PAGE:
“These young talents are the superstars of the future, and after seeing the level of skill and competitiveness they’ve shown here in Bermuda, there’s no doubt they’re going to take the sport to the next level.”
Red Bull Youth America’s Cup 2017, Final overall standings:
- Land Rover BAR Academy (GBR) 50 pts
- NZL Sailing Team (NZL) 48 pts
- Team Tilt (SUI) 42 pts
- Artemis Youth Racing (SWE) 37 pts
- Team France Jeune (FRA) 35 pts
- Spanish Impulse by Iberostar (ESP) 34 pts
- SVB Team Germany (GER) 33 pts
- TeamBDA (BER) 33 pts
Red Bull Youth America’s Cup media hub here: www.redbullsailingnewsroom.com
Red Bull Youth America’s Cup Finals – Day 1
Day one of the 2017 Red Bull Youth America’s Cup Finals belonged to Land Rover BAR Academy who sit on top of the leaderboard heading into day two after two second places and a first place in the three races on day one.
Land Rover BAR Academy Skipper Rob Bunce summed up the team’s performance, saying, “It is the perfect start we were looking for and we’re all delighted with our level of consistency. In all honesty, our main focus isn’t to necessarily to win each of the races, it is more about keeping that consistency and finishing in the top three as much as we can because consistency is key.
“Getting off that start line cleanly has been the crucial thing for us and if we can do that then we’re all confident we are quick enough to challenge for those top places on a regular basis.
“It is amazing to know there are only three races remaining but we will go into tomorrow as if today didn’t happen. We will take all the positives from today but there are still things to learn and improve on.
“All of the team from Land Rover BAR, including Ben (Ainslie) have been incredibly helpful and supportive to us on and off the water. It’s been amazing to have that support and hopefully we can do this for them as well.”
For the home of the 35th America’s Cup, the day started in fairytale fashion for local heroes TeamBDA whose incredible story in the 2017 Red Bull Youth America’s Cup continued in fine style when they won the first race of the Finals against their seven competitors.
Having given the packed Grandstand and all the TeamBDA fans in the America’s Cup Village a huge reason to cheer in race one, races two and three proved tougher for the young team and they end day one in sixth place overall.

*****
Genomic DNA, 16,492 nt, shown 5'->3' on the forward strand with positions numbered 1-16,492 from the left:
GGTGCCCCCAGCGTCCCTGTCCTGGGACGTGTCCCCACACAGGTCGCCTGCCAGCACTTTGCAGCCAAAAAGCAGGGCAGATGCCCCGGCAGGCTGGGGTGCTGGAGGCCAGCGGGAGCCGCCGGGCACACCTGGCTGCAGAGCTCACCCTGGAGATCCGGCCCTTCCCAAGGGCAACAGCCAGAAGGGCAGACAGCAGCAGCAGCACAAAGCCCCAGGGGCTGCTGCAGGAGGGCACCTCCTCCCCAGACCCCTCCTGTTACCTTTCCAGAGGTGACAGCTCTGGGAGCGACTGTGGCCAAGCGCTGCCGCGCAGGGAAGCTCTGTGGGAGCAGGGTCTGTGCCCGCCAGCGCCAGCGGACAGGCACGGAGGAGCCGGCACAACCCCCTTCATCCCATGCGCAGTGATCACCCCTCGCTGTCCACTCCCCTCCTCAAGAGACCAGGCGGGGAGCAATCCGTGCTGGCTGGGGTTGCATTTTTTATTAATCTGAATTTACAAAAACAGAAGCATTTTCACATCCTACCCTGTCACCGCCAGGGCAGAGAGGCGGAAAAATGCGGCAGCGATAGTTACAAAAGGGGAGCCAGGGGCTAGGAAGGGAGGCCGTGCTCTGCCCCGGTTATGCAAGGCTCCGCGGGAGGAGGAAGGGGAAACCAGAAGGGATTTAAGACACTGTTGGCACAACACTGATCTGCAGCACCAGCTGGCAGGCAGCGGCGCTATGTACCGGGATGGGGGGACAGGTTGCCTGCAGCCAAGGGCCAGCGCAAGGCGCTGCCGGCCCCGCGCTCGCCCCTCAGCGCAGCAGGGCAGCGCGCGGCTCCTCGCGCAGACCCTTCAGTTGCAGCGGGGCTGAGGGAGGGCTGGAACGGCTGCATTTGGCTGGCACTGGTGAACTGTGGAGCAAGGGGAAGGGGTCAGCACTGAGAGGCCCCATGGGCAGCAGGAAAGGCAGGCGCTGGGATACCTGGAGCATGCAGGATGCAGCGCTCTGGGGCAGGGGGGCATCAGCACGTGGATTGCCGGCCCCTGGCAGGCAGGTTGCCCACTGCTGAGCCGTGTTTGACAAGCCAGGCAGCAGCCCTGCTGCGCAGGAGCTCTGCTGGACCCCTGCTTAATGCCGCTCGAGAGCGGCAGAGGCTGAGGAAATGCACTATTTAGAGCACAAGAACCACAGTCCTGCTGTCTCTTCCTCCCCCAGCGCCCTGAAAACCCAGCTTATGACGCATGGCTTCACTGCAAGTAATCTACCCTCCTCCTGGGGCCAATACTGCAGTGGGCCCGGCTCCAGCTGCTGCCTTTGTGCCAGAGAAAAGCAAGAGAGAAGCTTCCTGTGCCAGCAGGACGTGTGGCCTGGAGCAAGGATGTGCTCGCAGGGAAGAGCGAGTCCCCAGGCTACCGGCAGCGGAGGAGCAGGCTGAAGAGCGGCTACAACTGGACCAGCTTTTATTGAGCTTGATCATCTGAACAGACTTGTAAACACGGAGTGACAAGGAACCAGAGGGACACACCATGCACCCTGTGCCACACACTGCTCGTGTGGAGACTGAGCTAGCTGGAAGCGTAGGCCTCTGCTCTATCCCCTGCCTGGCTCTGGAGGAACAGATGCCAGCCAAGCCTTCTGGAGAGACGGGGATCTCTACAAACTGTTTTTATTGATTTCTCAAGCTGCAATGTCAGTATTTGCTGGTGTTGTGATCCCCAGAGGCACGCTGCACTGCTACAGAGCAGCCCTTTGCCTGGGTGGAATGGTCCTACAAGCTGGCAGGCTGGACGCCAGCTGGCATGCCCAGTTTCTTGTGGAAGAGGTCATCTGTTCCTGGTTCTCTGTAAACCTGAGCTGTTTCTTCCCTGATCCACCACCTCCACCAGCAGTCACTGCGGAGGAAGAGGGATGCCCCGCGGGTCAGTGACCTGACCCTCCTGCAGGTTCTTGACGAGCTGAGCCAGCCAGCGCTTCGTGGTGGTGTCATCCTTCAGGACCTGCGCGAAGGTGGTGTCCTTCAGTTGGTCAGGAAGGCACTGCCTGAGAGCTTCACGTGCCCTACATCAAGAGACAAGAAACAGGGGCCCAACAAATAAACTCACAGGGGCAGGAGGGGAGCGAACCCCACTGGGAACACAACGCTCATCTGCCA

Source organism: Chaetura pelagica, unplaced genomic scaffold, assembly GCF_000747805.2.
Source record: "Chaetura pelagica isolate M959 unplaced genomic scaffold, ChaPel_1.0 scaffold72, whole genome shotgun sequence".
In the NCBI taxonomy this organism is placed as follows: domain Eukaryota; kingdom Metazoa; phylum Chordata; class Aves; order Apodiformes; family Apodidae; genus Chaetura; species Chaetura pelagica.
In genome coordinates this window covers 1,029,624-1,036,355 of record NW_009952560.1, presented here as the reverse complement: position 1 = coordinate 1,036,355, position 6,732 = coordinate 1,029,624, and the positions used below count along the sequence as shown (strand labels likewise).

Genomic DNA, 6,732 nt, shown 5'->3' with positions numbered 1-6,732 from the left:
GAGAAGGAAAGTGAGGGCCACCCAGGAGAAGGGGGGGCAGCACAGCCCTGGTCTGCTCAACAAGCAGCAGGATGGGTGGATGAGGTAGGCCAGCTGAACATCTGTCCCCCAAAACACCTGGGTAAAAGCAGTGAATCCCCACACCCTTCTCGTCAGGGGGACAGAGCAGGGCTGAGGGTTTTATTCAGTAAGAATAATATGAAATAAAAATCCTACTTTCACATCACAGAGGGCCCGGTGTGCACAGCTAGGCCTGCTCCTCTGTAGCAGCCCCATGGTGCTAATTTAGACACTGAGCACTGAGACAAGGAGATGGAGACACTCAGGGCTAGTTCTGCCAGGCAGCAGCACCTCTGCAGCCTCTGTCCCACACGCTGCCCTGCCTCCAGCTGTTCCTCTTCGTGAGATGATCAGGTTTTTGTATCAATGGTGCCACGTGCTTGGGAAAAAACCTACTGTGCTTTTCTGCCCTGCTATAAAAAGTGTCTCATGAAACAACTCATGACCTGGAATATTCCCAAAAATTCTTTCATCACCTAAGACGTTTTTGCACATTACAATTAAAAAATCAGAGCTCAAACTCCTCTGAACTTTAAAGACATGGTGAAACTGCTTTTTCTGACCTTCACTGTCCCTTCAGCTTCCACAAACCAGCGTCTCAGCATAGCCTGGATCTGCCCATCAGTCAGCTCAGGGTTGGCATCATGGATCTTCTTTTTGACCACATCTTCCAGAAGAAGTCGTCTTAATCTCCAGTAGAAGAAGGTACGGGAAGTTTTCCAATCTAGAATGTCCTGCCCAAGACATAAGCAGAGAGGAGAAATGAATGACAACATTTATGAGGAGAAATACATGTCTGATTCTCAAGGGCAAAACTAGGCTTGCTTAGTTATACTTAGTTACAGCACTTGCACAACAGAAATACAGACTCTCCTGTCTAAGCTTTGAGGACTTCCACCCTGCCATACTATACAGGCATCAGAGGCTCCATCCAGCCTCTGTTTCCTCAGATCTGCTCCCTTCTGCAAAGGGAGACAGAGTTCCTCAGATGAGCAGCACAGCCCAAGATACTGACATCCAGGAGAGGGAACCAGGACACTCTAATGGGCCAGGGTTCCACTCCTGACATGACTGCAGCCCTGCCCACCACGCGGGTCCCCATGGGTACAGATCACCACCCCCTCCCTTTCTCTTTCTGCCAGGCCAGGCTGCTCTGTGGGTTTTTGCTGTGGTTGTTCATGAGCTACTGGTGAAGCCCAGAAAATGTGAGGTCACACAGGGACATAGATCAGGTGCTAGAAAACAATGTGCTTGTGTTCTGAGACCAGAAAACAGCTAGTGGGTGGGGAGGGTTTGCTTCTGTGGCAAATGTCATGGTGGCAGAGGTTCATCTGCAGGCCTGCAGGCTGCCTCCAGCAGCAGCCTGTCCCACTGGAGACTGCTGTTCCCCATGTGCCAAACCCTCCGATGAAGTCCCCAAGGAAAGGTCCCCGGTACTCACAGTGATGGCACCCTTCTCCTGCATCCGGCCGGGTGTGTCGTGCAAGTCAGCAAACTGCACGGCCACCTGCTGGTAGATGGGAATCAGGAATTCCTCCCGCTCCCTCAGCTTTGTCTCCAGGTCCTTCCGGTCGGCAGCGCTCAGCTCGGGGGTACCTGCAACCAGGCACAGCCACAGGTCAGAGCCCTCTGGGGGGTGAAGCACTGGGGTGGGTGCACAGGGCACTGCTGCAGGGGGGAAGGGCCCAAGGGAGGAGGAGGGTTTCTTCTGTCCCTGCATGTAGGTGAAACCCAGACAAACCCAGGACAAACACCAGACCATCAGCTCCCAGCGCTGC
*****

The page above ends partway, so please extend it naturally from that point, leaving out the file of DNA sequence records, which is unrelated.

Speaking about the team’s day, Skipper Mackenzie Cooper said, “It is hard to describe exactly how it felt crossing the finish line in that first race. We knew once we were round the last mark that we were going to win the race and you stop for a second and look up at all the people in the grandstand cheering. It was just an incredible feeling which fills you with so much pride, it’s something I’ll never forget.
“All of just looked at each other in disbelief, like we’ve just won a race in the final in front of our home fans! It was incredible. However, we had to stop ourselves from celebrating as we knew it was only the first race and each race comes around so quickly, so you have to focus again quickly.
“However, that first race was for our incredible fans and hopefully we give them more to cheer for tomorrow. We showed in each of the races that we are capable of competing against anyone out there and, even when we’re behind, we can claw some places back, which is encouraging.
“Anything can happen, we’ve already seen that and so we won’t stop believing we can win this. We will fix the mistakes we’ve made and come back stronger tomorrow.”
Roman Hagara, Red Bull Youth America’s Cup Sport Director said, “The last couple of years of preparation comes down to these two days of Finals for the eight teams taking part, and I’ve been very impressed by how everyone has competed today. It was hot out there on the Great Sound, and the winds were pretty light, but everyone got on with their jobs and the racing was fascinating.”
Hans Peter Steinacher, Hagara’s fellow Red Bull Youth America’s Cup Sport Director, added, “Obviously the whole of Bermuda went wild when TeamBDA won the first race, and we’re all so pleased they’re performing at such a high level. However, Land Rover BAR Academy really deserve our praise today.
They sailed consistently and they made the most of the conditions. Behind them, there’s very little to choose between all the teams. Tomorrow we have the final three races and I think it’s safe to say that, whatever happens, it’s going to be edge of the seat stuff!”